Thursday, July 9, 2009

Role of my faith in my work

Some of us may have a type of job where it is hard to bring our faith, beliefs and religion to work. Well that is yet another reason to love where I work, the YMCA. Although our historical roots as an organization with heavy evangelism and bible studies is not as prevalent today as I would like in the Chicago Association, everything we do is still rooted in those beliefs and values. So while I am work I am able to bring all of who I am with me.

However in the last year I have started to notice that when I am talking in my NPTech circles, that I have somehow hid my faith and beliefs. It is almost as if I have allowed myself to focus so much on tech and nonprofit talk that everything else slides to the back. Recently though many things have been pushing me to let my faith shine.

The Religion & Technology Divide is a Guest Post by Paul Lamb on the famous Beth's Blog. This blog talked about disparity between technology and religion. This mirrors my own personal thoughts.

One of the things that I have enjoyed is that my church home, Community Christian Church, has embraced a lot of technology. The leadership and staff of the church have embraced technology within the services, throughout the building and even embracing social media. They see the ability of YouTube to spread the message through hilarious videos (like the one I am in here). Our pastors are all over Twitter and Facebook because they see the value in creating or enforcing relationships.

Anyway, I am rambling, so back to my point (or 2 points to be exact).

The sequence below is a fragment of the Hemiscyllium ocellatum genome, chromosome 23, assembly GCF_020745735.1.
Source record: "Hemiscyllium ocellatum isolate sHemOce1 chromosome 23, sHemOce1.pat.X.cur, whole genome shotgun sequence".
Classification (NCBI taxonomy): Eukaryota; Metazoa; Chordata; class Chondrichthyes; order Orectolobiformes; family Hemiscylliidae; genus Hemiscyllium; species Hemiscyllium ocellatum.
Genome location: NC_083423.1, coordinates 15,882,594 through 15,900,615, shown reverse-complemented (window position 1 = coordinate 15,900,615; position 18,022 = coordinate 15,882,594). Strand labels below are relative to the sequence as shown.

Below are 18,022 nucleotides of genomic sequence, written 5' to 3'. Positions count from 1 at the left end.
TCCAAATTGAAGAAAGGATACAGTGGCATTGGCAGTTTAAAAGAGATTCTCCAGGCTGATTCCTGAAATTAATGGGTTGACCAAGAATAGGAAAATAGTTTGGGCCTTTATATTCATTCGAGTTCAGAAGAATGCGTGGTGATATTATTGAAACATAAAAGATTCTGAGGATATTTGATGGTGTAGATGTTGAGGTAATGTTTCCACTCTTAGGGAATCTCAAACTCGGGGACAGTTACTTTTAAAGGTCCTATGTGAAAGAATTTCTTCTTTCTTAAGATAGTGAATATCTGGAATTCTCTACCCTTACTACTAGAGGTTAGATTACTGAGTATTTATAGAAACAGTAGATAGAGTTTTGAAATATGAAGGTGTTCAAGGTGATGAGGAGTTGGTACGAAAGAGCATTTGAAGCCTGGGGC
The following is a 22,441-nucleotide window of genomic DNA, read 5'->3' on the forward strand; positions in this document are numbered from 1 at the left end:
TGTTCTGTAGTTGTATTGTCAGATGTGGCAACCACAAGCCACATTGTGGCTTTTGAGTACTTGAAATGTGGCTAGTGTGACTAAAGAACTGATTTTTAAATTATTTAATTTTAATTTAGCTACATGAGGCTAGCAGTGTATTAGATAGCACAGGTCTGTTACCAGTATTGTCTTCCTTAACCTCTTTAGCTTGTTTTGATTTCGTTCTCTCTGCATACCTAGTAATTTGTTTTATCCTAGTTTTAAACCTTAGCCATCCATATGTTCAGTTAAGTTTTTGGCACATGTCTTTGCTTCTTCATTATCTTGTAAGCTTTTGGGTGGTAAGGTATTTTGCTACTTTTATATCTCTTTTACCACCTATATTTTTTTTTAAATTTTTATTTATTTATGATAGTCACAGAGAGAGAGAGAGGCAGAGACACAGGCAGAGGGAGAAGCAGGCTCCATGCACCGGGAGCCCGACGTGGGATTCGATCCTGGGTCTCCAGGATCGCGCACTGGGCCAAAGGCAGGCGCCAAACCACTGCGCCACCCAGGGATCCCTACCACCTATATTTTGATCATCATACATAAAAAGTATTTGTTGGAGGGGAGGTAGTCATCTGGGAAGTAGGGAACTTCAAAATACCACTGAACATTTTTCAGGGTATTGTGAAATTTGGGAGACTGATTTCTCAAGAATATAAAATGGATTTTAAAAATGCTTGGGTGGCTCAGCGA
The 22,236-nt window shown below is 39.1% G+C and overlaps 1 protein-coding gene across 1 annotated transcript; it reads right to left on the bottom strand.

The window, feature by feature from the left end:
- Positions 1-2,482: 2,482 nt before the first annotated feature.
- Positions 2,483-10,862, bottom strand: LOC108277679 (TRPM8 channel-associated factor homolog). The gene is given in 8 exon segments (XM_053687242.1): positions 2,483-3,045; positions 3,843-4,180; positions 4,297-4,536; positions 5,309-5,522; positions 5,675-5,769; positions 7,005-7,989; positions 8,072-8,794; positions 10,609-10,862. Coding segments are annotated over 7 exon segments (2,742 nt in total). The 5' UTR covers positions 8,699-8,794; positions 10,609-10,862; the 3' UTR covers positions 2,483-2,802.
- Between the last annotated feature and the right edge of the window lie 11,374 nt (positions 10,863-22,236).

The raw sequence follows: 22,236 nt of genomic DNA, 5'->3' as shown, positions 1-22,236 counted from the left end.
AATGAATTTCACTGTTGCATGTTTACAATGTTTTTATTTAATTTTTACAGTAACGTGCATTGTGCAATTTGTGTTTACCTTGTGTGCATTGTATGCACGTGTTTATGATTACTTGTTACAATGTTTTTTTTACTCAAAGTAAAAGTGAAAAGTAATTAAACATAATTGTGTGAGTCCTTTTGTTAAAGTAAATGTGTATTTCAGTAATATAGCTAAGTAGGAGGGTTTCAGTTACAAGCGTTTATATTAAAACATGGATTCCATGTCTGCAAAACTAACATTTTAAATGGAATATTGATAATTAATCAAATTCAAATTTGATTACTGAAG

Point #1 =How many of us hide part of ourselves or our beliefs because we are afraid?

Afraid to offend someone?
Afraid to not fit in?
Afraid to have our beliefs challenged by others?
Afraid to mix personal and professional?

I think many of us try to treat our lives like the government, where we try to separate Church and State. But even the government cant keep them separate. I am going to be more deliberate about not hiding my faith.

Point #2 - Churches should see that technology is not inherently evil and the NPTech sector should look to help churches find positive ways to leverage it.

All technology seems to have a dark side and can be used in bad ways, but if the harm didnt outweigh the good would it still continue to thrive and grow? Well ok yes, it probably would but... Technology can be used in very positive ways. And isnt the church here to help us live our lives in a way that is pleasing to God? As individuals we are all faced with the moral challenges that technology and the internet provide. If the church hides from these moral challenges, how can they help us? We need the church's support and guidance to navigate these choices.

As far as the NPTech sector goes, how can we ignore the faith based side of the nonpofit world? I think you would be hard pressed to find a more devoted following than those who belong to a church. Why dont we leverage that and collaborate more? And is it just me or is the topic just not talked about?

Final thought

So what is the role of faith in my work? Since my faith and beliefs are a big part of me, then naturally they are going to come with me. They play a large role in every decision I make, every thought I have and every action I take.

Well those are my thoughts, as random as ever, but probably not as humorous as I try sometimes. I dont claim to have all the answers on this topic, nor am I an expert. I would love to be challenged and questioned on this, it helps me think it through.

Photo Credit=kid w/iphone from mastrobiggo on Flickr


Catherine Bryant said...

Thanks for writing what I've been thinking... I'm inspired now to be a little more open about my faith.

Paul Lamb said...

Well said Steve! I couldn't agree more that what we really need is for people on both sides of the (religion and technology) divide to be open about their beliefs and leanings. IMHO its the only way we can have honest dialogue leading toward positive change. I think many people interpret the separation of Church and State as a kind of "don't ask, don't tell" policy. And it ignores the importance of the open and respectful exchange of ideas - not to mention the fact that we are all multifaceted and not defined by our jobs (or faith) alone.